// Validate the synchronous grid setup code has been completed but not any async updates
validateState({ gridRows: 1000, displayedRows: 0, templateRows: 0 })
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To run the callbacks, that are currently in the fake task queue, we call flush(). This executes all the async tasks that were added during the initialisation of the grid and also any others that are created during the flush itself until the task queue is empty. Async tasks may create new async tasks as they are executed. Be default flush() will attempt to drain the queue of these newly added calls up to a default limit of 20 turns. If for some reason your async tasks trigger other async tasks more than 20 times you can increase this limit by passing it to flush. i.e flush(100).

// Flush all async tasks from the queue
flush();
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Now the component has its displayedRows property updated by the (modelUpdated) event handler. However, this is not reflected in the template as change detection has not yet run. For the rendered template to reflect the updated component property we need to trigger change detection.

Our test state is now consistent. The internal grid model, component data and renderer template all correctly show 1000 rows before any filtering is applied.

// Validate that our component property has now been updated by the onModelUpdated callback
validateState({ gridRows: 1000, displayedRows: 1000, templateRows: 0 })
// Force the template to be updated
fixture.detectChanges()
// Component state is stable and consistent
validateState({ gridRows: 1000, displayedRows: 1000, templateRows: 1000 })
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Update Filter Text

Now it's time to enter text into the filter. We set the filter value to 'Germany' and fire the input event which is required for ngModel to react to the filter change.

At this point, the text input has been updated but the grid input binding, [quickFilterText]="quickFilterText", has not been updated as that requires change detection to run. This is why even the internal grid model still reports 1000 rows after the filter change.

// Mimic user entering Germany
quickFilterDE.nativeElement.value = 'Germany'
quickFilterDE.nativeElement.dispatchEvent(new Event('input'));

// Input [quickFilterText]="quickFilterText" has not been updated yet so grid is not filtered
validateState({ gridRows: 1000, displayedRows: 1000, templateRows: 1000 })
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We now run change detection which passes the text 'Germany' to the grid input [quickFilterText]="quickFilterText". We then validate that the internal number of rows has been reduced to 68 as the grid filters asynchronously. However, the displayedRows property has not been updated as grid callbacks are asynchronous and sitting in the task queue.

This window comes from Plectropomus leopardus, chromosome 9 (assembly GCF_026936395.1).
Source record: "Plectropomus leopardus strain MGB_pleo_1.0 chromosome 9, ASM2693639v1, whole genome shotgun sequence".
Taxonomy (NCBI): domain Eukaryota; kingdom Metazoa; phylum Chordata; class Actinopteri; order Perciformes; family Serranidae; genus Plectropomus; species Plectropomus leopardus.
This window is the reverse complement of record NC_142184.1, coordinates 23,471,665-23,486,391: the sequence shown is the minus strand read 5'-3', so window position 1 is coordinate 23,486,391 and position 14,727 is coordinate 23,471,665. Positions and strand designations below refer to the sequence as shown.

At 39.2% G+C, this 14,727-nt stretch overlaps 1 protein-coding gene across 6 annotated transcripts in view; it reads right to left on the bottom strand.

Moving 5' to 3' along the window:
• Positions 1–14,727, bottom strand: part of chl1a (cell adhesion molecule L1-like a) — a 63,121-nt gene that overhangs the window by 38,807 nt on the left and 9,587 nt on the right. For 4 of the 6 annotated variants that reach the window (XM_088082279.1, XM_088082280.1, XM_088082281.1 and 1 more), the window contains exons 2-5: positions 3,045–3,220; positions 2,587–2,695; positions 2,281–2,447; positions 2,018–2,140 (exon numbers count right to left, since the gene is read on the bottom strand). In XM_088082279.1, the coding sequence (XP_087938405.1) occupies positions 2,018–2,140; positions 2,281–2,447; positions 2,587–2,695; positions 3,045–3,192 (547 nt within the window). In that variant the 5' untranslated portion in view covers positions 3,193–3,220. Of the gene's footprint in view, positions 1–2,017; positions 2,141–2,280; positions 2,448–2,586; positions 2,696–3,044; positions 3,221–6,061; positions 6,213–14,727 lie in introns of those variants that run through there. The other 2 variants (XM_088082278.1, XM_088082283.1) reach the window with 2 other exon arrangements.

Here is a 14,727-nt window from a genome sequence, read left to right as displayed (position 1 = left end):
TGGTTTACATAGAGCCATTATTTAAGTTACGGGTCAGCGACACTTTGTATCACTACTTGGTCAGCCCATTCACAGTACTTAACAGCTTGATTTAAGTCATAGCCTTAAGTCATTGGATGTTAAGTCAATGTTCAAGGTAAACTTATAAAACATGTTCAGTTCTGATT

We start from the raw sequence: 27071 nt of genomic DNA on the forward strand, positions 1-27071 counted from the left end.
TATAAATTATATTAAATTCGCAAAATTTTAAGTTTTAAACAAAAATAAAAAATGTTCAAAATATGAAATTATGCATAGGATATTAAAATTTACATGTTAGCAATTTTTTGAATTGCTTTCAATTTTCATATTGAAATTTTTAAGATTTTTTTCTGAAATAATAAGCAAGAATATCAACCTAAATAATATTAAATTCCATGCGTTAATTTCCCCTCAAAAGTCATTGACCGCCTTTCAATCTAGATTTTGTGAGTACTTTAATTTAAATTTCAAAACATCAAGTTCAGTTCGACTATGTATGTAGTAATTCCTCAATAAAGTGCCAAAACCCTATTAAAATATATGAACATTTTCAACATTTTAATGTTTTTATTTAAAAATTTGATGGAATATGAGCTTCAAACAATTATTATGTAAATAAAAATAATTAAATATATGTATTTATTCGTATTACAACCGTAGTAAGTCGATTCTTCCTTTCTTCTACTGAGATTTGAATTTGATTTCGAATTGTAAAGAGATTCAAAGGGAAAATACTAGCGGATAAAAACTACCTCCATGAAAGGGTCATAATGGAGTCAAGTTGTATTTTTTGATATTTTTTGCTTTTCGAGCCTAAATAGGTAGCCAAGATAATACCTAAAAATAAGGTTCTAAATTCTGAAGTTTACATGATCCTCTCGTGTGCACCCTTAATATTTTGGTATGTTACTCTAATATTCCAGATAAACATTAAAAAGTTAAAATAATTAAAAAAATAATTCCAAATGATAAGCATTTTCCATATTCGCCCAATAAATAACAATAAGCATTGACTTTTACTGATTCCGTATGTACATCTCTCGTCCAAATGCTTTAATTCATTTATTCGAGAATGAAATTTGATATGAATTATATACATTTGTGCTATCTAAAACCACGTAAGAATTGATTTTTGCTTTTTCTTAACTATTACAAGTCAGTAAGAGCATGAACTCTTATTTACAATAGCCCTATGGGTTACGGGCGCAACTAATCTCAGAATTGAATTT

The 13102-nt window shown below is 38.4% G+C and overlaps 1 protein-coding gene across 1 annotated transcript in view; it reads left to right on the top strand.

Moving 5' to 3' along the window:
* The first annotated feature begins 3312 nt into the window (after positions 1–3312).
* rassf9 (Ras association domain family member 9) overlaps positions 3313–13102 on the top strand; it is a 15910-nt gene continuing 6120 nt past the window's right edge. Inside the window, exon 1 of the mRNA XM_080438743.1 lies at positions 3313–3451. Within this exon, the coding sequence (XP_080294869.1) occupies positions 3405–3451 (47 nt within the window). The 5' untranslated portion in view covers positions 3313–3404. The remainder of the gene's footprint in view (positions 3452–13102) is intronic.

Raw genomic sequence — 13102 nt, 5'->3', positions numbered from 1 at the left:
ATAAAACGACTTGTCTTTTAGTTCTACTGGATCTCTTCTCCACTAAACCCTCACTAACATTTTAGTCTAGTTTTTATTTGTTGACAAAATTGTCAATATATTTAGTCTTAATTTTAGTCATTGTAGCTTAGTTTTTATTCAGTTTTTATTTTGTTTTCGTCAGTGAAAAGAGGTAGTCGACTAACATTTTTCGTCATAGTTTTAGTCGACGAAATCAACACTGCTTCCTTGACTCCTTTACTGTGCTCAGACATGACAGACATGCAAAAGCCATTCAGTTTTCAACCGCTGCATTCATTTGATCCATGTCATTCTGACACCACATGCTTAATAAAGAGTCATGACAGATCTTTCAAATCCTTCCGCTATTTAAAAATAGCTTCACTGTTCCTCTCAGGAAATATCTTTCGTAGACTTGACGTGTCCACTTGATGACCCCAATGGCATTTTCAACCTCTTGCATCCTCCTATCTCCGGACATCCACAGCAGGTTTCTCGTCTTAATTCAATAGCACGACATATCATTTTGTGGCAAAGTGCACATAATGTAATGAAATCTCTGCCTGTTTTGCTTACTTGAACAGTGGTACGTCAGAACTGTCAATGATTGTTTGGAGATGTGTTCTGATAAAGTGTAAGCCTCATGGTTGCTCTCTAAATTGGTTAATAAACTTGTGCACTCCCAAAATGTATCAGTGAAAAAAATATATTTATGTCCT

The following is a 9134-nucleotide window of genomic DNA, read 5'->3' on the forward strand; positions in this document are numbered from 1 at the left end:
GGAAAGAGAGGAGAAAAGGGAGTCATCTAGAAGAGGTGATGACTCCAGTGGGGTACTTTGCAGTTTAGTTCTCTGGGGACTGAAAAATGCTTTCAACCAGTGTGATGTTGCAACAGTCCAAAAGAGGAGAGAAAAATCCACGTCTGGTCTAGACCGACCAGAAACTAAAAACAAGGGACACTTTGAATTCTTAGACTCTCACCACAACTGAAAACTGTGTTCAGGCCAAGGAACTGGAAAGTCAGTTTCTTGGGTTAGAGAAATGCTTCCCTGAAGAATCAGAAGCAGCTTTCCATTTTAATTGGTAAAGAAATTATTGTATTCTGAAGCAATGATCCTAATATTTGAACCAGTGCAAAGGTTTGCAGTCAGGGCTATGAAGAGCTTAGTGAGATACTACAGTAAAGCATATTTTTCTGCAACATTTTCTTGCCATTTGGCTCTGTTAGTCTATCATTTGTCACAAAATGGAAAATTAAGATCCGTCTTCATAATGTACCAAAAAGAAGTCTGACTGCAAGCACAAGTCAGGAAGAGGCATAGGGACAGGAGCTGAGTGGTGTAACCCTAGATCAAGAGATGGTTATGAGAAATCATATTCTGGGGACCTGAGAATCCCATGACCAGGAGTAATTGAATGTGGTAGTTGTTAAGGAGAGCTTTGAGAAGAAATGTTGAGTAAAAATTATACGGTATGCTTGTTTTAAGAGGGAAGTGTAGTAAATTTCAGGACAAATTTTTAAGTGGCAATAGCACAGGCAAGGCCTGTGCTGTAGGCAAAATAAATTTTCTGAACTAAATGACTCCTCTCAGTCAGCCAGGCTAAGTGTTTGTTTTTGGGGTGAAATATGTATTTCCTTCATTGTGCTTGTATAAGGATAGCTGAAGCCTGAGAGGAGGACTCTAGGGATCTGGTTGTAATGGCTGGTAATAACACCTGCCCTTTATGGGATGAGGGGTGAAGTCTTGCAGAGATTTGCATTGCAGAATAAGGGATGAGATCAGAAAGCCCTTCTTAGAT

// Run change detection to push new filter value into the grid component
fixture.detectChanges()
// Grid uses filter value to update its internal model
validateState({ gridRows: 68, displayedRows: 1000, templateRows: 1000 })
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We now flush our async task queue which causes the event handler (modelUpdated) to fire and update our component's displayedRows property. We then run change detection to update the template with the new value.

Our component test state is once again stable and we can validate that our quick filter and model update logic is correct.

//flush all the asynchronous callbacks.
flush()
// Component property is updated as the callback has now run
validateState({ gridRows: 68, displayedRows: 68, templateRows: 1000 })

// Run change detection to reflect the changes in our template
fixture.detectChanges()
validateState({ gridRows: 68, displayedRows: 68, templateRows: 68 })
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Full Test Code

Here is a more concise version of the test without all the intermediary validation steps. Hopefully it is now clear why we have this repeating pattern of detectChanges -> flush -> detectChanges. In both cases, you can think of it as updating component inputs, running async tasks, and then updating the template with the resulting values.

it('should filter rows by quickFilterText using fakeAsync', fakeAsync(() => {

    // Setup grid, run async tasks, update HTML
    fixture.detectChanges()
    flush();
    fixture.detectChanges()

    // Validate full set of data is displayed
    validateState({ gridRows: 1000, displayedRows: 1000, templateRows: 1000 })

    // Update the filter text input
    quickFilterDE.nativeElement.value = 'Germany'
    quickFilterDE.nativeElement.dispatchEvent(new Event('input'));

    // Push filter text to grid, run async tasks, update HTML
    fixture.detectChanges()
    flush()
    fixture.detectChanges()

    // Validate correct number of rows are shown for our filter text
    validateState({ gridRows: 68, displayedRows: 68, templateRows: 68 })

  }))
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Using Auto Detect Changes

Now that we understand the data flow in the test above we can simplify the test by using fixture.autoDetectChanges().

When autodetect is true, the test fixture calls detectChanges immediately after creating the component. Then it listens for pertinent zone events and calls detectChanges accordingly.
The default is false. Testers who prefer fine control over test behaviour tend to keep it false.

it('should filter rows by quickFilterText using fakeAsync auto', fakeAsync(() => {